HIV is transmitted mainly by blood and sexual contact. Nosocomial infections occur most frequently by needle sticks or by contamination of eczematous skin lesions. The conjunctiva of the eye had been suggested to be a potential site of entry of HIV. This report presents evidence on the method of HIV transmission through the spillage of small amounts of contaminated serum into one eye. This mode of HIV transmission can be easily prevented by protecting the eyes with glasses and goggles.
A blood sample from a 26-year-old male laboratory technician, when tested for antibodies to HIV, showed a moderately high extinction in the screening enzyme-linked immunosorbent assay (ELISA; Abbott Laboratories, North Chicago, IL, USA; sample/cut-off ratio 2.8) and p24 and gp160 bands in the HIV-1 immunoblot, a pattern suggesting early seroconversion. A sample taken 1 week later showed high reactivity in two ELISA (Abbott and Dade–Behring, Marburg, Germany; sample/cut-off ratio > 8) and p24, p55 and gp160 immunoblot bands. A follow-up sample taken 1 month after the first bleed showed the same high ELISA reactivity, but all bands in the immunoblot, indicating unambiguous seroconversion.
The technician reported an accident approximately 5 weeks before the first specimen was drawn, when after centrifugation he was opening the stopper of a vacutainer tube by hand, and not using the tool supplied for that purpose. He was wearing gloves during this manipulation. He felt a droplet spill into his left eye, to which he reacted by blinking rapidly and not by washing the eye. At the time of the accident he was wearing contact glass lenses, which had induced a moderate conjunctivitis. He did not report the accident, nor was the number of the specimen identified.
It was possible to trace the source of the infection in the small hospital where he was working because at that time only one HIV-infected patient was present. This was a Thai women, who had been hospitalized after a severe traffic accident and had been treated in the intensive care unit for more than 1 month. At the time of hospitalization the CD4 cell count of the patient was 318/μl and viral load was 40 copies/ml, determined using a test that was probably not suitable to quantitate the HIV-1E virus accurately . She was not receiving antiretroviral therapy because her HIV infection was not known before the traffic accident. The technician had no access to the intensive care unit and denied having had any sexual contact with the patient.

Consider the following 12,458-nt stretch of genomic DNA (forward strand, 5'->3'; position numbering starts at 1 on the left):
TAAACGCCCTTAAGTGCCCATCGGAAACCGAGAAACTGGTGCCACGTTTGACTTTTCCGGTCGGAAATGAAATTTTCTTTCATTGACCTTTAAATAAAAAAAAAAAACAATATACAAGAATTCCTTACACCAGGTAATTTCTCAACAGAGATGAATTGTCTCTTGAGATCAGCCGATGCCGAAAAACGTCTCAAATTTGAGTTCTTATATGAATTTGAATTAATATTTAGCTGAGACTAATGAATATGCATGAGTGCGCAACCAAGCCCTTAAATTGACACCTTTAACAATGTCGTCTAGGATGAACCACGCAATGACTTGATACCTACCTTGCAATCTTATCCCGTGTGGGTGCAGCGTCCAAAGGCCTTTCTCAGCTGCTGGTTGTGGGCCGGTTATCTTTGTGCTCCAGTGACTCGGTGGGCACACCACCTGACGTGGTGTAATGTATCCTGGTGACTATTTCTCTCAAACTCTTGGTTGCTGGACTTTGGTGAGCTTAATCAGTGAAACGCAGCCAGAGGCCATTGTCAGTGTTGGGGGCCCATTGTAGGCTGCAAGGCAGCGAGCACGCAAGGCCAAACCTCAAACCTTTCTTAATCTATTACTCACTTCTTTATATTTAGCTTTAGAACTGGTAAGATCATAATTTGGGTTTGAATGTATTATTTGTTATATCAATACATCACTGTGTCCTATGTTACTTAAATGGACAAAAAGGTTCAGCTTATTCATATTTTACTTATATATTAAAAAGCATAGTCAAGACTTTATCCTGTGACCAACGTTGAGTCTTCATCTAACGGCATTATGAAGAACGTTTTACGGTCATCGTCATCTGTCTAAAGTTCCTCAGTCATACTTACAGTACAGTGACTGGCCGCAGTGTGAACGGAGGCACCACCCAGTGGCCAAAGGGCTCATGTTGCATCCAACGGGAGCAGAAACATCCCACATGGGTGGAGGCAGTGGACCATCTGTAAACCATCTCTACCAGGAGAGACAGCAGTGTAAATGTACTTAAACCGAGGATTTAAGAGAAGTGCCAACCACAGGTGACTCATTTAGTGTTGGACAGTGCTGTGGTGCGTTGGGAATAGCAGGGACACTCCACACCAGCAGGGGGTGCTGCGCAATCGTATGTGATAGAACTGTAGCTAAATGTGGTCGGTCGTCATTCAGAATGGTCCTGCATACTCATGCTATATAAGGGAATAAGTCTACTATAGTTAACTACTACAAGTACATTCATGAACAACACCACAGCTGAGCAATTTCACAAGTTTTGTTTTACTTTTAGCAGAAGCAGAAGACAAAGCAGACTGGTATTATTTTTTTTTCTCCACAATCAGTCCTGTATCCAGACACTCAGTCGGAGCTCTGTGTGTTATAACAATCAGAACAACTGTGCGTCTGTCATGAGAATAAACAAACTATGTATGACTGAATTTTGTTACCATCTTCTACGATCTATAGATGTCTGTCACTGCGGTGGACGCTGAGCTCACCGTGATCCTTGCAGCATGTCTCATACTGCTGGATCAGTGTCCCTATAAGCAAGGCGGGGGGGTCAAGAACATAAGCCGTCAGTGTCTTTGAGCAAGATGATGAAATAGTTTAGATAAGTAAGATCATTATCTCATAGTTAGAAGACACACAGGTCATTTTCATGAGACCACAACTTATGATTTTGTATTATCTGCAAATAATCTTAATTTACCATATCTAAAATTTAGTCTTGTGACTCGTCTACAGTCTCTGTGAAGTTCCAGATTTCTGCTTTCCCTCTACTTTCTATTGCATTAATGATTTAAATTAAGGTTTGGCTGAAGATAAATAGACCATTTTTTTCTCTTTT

Nucleic acid sequence analysis of the C2V3 region of the HIV env gene from the patient and the technician by nested polymerase chain reaction (PCR), using the primers 5tat14 and 3env 155 in the first round and 5env72 and 3ed33 in the second round, revealed a sequence that clustered in the HIV-1E subtypes from Thailand when performed by computer analysis with the Treecon program as shown in Fig. 1. Within the 350 nucleotides of the sequences of the patient (mvp7049–98) and technician two base pairs were different, leading to two amino acid mutations: glycine (GGT) to serine (AGT) and histidine (CAT) to proline (CCT) in the V3 loop of the technician's HIV (mvp7050–98). Re-analysis of the HIV nucleic acid sequence of the technician in a blood sample drawn after 3 weeks gave an identical sequence (mvp7581–98). Molecular analysis thus showed that both viruses were closely related, indicating that the technician harboured the HIV-1E of the Thai patient.
The amino acid sequence of the V3 loop was as follows:
When the technician was interviewed in order to exclude other routes of HIV infection, he reported only one homosexual contact one year before the accident. From data available to us, HIV-1E is not present in the homosexual community in Munich, and acquisition of this HIV-1E virus by the technician through sexual contact is highly improbable. The C2V3 region sequence analysis and position in the evolutionary tree of HIV-1E documents the similarity between the two viruses, and the time course of the technician's infection indicates that the HIV-1E of the Thai woman was the source of his infection. Because no needle stick or other laboratory accident was reported by the technician, the only plausible manner of HIV transmission was via the reported serum droplet into his eye. During the past 10 years our laboratory has investigated seven spillages of blood from AIDS patients into the eye, mainly connected with venepuncture. All healthcare workers involved immediately rinsed the eye with tap water and one started antiretroviral therapy; none acquired an HIV infection. Why the technician did not rinse the eye after the accident is unclear, because he had been instructed twice within the previous 6 months about immediate action after eye contamination.
The possible transmission of HIV by contamination of the conjunctiva has been suspected previously as the mode of infection of a nurse in Italy . Reports have also indicated that HIV can be cultured from cornea cells  and isolated from tears [4,5]. Our report indicates that after prolonged exposure with a sufficient quantity of virus, the mucous membrane of the eye seems to be susceptible to HIV entry. In this case viral entry might have been facilitated by the inflamed conjunctival cells. Protection of the eye can easily stop this rare mode of HIV transmission.
Lutz G. Gürtlerc
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